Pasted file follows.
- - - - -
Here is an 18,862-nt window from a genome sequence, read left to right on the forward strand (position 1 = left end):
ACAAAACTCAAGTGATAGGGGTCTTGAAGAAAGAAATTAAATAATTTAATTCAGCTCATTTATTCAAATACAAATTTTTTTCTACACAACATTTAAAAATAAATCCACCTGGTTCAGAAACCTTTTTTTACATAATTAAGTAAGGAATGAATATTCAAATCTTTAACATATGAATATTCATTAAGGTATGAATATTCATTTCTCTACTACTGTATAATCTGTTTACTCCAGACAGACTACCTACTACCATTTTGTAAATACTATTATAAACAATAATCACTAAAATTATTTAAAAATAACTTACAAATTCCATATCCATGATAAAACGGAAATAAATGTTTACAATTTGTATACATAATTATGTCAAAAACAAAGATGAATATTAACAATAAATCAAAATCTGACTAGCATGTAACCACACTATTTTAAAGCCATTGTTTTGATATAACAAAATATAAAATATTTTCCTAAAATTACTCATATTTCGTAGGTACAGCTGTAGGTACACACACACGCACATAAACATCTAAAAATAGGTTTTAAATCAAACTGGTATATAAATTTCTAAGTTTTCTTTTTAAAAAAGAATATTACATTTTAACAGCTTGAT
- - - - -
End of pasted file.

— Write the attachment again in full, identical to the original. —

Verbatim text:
Here is an 18,862-nt window from a genome sequence, read left to right on the forward strand (position 1 = left end):
ACAAAACTCAAGTGATAGGGGTCTTGAAGAAAGAAATTAAATAATTTAATTCAGCTCATTTATTCAAATACAAATTTTTTTCTACACAACATTTAAAAATAAATCCACCTGGTTCAGAAACCTTTTTTTACATAATTAAGTAAGGAATGAATATTCAAATCTTTAACATATGAATATTCATTAAGGTATGAATATTCATTTCTCTACTACTGTATAATCTGTTTACTCCAGACAGACTACCTACTACCATTTTGTAAATACTATTATAAACAATAATCACTAAAATTATTTAAAAATAACTTACAAATTCCATATCCATGATAAAACGGAAATAAATGTTTACAATTTGTATACATAATTATGTCAAAAACAAAGATGAATATTAACAATAAATCAAAATCTGACTAGCATGTAACCACACTATTTTAAAGCCATTGTTTTGATATAACAAAATATAAAATATTTTCCTAAAATTACTCATATTTCGTAGGTACAGCTGTAGGTACACACACACGCACATAAACATCTAAAAATAGGTTTTAAATCAAACTGGTATATAAATTTCTAAGTTTTCTTTTTAAAAAAGAATATTACATTTTAACAGCTTGAT